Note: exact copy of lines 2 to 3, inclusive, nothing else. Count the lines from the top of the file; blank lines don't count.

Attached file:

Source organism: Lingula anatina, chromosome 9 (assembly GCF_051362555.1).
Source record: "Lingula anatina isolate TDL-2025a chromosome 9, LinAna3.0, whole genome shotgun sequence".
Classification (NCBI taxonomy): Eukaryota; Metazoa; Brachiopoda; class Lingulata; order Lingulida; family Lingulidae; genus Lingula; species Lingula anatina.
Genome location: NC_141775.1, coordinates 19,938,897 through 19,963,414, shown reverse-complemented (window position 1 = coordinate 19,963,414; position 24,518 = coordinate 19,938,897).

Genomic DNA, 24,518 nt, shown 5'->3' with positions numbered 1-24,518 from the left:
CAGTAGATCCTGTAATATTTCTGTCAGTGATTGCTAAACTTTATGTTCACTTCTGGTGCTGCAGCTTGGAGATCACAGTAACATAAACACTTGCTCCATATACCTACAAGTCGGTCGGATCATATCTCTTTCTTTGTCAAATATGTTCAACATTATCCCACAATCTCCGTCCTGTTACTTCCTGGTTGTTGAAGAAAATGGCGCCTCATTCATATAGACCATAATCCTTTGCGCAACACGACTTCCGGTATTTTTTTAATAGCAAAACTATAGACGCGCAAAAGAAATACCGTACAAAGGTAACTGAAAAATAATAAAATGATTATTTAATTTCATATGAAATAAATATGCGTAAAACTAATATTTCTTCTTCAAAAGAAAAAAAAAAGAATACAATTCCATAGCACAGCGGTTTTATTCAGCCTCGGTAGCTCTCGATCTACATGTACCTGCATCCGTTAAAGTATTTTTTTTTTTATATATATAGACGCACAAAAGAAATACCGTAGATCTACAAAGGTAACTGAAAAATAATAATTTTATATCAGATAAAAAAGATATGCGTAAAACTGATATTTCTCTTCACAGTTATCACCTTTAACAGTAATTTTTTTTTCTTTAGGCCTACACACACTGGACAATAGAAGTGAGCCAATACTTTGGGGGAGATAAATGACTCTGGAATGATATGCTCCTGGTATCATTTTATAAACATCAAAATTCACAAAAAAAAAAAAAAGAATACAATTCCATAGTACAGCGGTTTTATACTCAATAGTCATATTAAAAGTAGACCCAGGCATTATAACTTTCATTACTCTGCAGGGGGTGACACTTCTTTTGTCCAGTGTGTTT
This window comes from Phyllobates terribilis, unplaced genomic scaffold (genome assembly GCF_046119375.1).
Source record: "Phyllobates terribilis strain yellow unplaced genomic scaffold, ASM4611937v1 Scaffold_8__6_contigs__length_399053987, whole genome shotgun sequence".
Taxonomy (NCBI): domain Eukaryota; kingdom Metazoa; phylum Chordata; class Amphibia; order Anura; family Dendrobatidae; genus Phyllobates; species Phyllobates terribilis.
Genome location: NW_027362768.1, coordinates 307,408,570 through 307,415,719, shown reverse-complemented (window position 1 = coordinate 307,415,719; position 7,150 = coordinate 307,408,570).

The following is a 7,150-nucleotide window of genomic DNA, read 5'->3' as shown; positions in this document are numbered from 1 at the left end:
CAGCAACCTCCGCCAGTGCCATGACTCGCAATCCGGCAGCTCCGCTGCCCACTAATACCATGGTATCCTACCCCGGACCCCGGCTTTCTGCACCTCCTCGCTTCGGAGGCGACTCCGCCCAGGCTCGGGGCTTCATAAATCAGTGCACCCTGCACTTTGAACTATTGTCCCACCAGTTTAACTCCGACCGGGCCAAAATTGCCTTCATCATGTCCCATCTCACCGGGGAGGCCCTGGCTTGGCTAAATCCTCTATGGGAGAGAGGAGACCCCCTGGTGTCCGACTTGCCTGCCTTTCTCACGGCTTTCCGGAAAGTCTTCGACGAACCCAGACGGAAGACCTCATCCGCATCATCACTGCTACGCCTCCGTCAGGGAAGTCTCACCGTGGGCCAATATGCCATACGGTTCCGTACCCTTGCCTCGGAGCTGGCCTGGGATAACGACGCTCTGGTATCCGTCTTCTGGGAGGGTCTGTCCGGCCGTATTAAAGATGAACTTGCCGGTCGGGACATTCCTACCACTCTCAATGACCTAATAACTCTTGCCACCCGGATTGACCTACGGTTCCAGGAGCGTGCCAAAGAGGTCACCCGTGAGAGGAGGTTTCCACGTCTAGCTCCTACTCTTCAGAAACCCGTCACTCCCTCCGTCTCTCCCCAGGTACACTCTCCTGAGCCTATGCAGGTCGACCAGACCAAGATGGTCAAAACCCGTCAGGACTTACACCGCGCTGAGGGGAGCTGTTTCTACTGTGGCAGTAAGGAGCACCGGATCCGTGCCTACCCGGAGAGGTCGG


Source record: "Lingula anatina isolate TDL-2025a chromosome 9, LinAna3.0, whole genome shotgun sequence".
Classification (NCBI taxonomy): Eukaryota; Metazoa; Brachiopoda; class Lingulata; order Lingulida; family Lingulidae; genus Lingula; species Lingula anatina.